North American Turbocoupe Organization



Aux Shaft Interchangablility
thumper Offline
Posting Freak
#1
Is "interchangability" a word? Anyway...

I went digging on my buddies 92 Mustang 2.3l again. This time I pulled the auxiliary shaft, starter, and various other odds and ends.

I can't get a straight answer though. Will the aux shaft fit our cars? It looks like it will, and everything looks kosher... just would like an affirmation.

About the starter... I'm pretty sure it doesn't fit. At least all the parts sites say it doesn't. Anyone have any luck running one of these on a TC?
A.K.A. Corey Bennett

1988 TC: white, all options, 5-speed swap, K&N cone filter, "Ranger" roller camshaft, .60/.63 T3, NXS (Gillis-style) Boost Valve, Bosch BOV w/ check valve, Stinger 3" with axle dump (18" glass pack), 95A 3G

Some pictures: http://s639.photobucket.com/albums/uu111/cbennett4041/
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thumper Offline
Posting Freak
#2
Another thought that would avoid another thread...

Will the oil pump work? I was going to grab it, but I wasn't sure cuz the oil pan looks way different...
A.K.A. Corey Bennett

1988 TC: white, all options, 5-speed swap, K&N cone filter, "Ranger" roller camshaft, .60/.63 T3, NXS (Gillis-style) Boost Valve, Bosch BOV w/ check valve, Stinger 3" with axle dump (18" glass pack), 95A 3G

Some pictures: http://s639.photobucket.com/albums/uu111/cbennett4041/
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smallblockfloyd Offline
Junior Member
#3
Just looking at the various 2.3's i've had apart I would venture to say the pump will work. The difference should be the pickup tube.

The aux shaft should work as well. I've not heard of a 'difference' in them. If you are really concerned, pull your aux shaft and compare the splines that drive the oil pump. It isn't a hard task.

The starter should work. I thought the mustang and turbo coupes both used t5's, which should mean same starter bolt patterns. Should be a three bolt pattern. Again, compare it. I was under the impression that all t5/2.3 combo's used the same flywheel/ring count/starter combination. Typical ford to do so. cuts costs drastically.

Disclaimer: If my assumptions are incorrect and following their instruction leads to any damage, personal or property it is at your own risk. DX
84 SVO, holset, npr, 55# injectors, engle slider shaft, port work, 3.73 rear cogs.
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thumper Offline
Posting Freak
#4
that's what I was figuring. The Stang was auto... but I dont' think it makes a difference... does it?
A.K.A. Corey Bennett

1988 TC: white, all options, 5-speed swap, K&N cone filter, "Ranger" roller camshaft, .60/.63 T3, NXS (Gillis-style) Boost Valve, Bosch BOV w/ check valve, Stinger 3" with axle dump (18" glass pack), 95A 3G

Some pictures: http://s639.photobucket.com/albums/uu111/cbennett4041/
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BJL Offline
Moderator
#5
the starter should not, but how its actuated may.
2.3t used a single wire going to the starter, they wire was feed power from the large fender mounted relay near the battery. some new 2.3l used a two wire starter, constant power and switch. or in some causes both switched, the two wire i belive is a gear reduction starter, so its smaller lighter and more effiecant if that what you have, i haerd like early 90's 2.3l rangers had them.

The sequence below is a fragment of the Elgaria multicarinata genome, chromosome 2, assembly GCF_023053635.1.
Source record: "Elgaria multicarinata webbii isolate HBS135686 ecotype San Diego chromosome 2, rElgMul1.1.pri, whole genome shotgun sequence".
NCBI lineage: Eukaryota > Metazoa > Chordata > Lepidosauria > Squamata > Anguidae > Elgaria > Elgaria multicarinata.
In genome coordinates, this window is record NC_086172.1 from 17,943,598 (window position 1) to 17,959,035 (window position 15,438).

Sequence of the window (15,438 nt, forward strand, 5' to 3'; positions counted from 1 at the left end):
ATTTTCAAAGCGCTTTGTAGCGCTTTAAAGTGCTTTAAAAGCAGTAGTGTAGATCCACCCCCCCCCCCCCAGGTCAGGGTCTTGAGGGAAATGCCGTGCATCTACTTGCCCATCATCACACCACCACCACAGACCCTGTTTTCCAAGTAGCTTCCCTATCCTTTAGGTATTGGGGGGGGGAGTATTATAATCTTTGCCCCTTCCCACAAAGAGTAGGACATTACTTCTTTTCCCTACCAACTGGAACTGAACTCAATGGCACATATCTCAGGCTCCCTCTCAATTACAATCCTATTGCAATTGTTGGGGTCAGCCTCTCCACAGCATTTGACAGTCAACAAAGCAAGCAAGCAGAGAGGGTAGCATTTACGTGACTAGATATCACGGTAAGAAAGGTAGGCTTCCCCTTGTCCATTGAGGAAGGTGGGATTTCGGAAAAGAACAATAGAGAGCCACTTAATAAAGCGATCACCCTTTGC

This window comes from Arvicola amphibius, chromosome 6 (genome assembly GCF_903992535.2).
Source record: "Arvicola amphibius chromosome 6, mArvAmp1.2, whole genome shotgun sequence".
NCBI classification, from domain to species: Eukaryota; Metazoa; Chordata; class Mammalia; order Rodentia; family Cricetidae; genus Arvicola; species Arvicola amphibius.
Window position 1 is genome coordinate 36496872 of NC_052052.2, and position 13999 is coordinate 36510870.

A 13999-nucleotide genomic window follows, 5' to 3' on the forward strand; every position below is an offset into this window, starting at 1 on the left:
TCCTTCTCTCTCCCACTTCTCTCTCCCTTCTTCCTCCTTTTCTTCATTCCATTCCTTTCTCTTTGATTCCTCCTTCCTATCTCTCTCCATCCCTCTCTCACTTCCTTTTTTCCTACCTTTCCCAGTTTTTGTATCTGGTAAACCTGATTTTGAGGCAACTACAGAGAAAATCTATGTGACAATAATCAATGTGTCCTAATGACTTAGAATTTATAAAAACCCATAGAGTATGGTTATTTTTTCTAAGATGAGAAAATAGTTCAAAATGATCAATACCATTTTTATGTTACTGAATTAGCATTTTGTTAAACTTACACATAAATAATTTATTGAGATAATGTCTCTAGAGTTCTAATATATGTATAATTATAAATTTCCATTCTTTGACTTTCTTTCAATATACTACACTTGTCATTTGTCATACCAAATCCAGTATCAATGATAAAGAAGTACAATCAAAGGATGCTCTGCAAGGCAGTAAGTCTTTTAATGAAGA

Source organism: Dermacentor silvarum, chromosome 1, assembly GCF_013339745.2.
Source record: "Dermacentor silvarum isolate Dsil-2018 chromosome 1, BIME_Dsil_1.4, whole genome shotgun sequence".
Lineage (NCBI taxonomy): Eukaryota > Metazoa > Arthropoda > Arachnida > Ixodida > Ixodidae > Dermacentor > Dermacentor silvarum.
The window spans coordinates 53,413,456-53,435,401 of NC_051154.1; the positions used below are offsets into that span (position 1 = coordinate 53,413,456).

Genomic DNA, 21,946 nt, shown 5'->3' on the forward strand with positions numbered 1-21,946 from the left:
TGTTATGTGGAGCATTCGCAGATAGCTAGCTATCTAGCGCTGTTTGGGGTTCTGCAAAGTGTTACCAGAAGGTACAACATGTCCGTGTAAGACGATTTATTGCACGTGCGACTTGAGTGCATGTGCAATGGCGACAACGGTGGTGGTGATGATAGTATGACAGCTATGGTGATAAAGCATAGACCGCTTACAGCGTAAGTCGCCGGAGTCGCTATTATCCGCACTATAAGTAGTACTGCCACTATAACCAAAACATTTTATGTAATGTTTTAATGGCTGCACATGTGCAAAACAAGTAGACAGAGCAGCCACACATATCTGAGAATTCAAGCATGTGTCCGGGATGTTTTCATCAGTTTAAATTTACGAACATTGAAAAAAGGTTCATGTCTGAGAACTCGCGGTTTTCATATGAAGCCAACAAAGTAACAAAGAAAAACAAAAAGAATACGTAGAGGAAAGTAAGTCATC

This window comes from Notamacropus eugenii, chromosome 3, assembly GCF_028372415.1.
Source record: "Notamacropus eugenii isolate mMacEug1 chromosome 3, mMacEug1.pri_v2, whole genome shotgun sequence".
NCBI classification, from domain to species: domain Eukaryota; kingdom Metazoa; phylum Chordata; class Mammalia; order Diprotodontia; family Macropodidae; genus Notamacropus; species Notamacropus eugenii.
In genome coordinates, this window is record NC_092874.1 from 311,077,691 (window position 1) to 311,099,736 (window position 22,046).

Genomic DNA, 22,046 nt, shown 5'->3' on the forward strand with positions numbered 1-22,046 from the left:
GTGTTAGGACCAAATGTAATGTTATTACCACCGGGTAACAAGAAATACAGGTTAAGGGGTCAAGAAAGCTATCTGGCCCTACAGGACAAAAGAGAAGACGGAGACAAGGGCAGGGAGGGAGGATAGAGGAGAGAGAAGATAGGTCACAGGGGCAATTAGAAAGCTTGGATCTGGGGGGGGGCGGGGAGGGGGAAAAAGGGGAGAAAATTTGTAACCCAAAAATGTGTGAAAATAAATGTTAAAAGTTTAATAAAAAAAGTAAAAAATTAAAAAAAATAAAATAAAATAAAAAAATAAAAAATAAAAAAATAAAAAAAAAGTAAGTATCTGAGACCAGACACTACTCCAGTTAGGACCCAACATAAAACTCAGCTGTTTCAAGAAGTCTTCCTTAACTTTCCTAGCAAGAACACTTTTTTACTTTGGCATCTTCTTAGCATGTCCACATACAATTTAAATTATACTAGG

i have not tried this my self, this is word of mouth.
this is said only as suggestion and opinion
Brian J Larkin
88TC 320k miles
T3, FMIC ,3in stinger exhaust, gillis,
255 walbro, afpr, 5spd swap,spec clutch, sn95 5 lug,.
89 Cougar XR7 3.8SC Auto
95 Ranger Splash 3.0 auto
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smallblockfloyd Offline
Junior Member
#6
My 90 ranger was a five-speed and it was a single wire fed starter, from the solenoid near battery. The auto and manual starters have different bolt patterns if i do recal, not to mention probably depth, tooth count and a many other things.

Engine stuff should work. all but the crank. There were two types of cranks for the 2.3's. the 'wide' bearings and 'narrow' bearings (main bearings). I've heard different stories from it was to save cost, to it was to save parasitic drag for more power/mpg's, et cetera et cetera. Hypothetically the smaller main bearings will allow it to rev faster, but i've never seen much of a difference. Keep in mind that around the 89/90 model year of the ranger, and 91-93(?) mustangs use the 'narrow' main bearing crank/block combination. you can get 'saddles' or 'spacers' to put narrow cranks into wide bearing blocks. but as far as i know it will not go the other way.

Just another useless tip you may need someday
84 SVO, holset, npr, 55# injectors, engle slider shaft, port work, 3.73 rear cogs.
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thumper Offline
Posting Freak
#7
Quote:Originally posted by smallblockfloyd:

Engine stuff should work. all but the crank.
Good to know. I was thinking on pulling the crank, just in case. Looks like you saved me some work!

As for the starter: it came of an automatic car. It had one wire bolted on and another clipped on with a spade type connector. Its pretty small. Probably a no go then? Autozone had different part numbers listed for this year Stang and my 88TC.
A.K.A. Corey Bennett

1988 TC: white, all options, 5-speed swap, K&N cone filter, "Ranger" roller camshaft, .60/.63 T3, NXS (Gillis-style) Boost Valve, Bosch BOV w/ check valve, Stinger 3" with axle dump (18" glass pack), 95A 3G

Some pictures: http://s639.photobucket.com/albums/uu111/cbennett4041/
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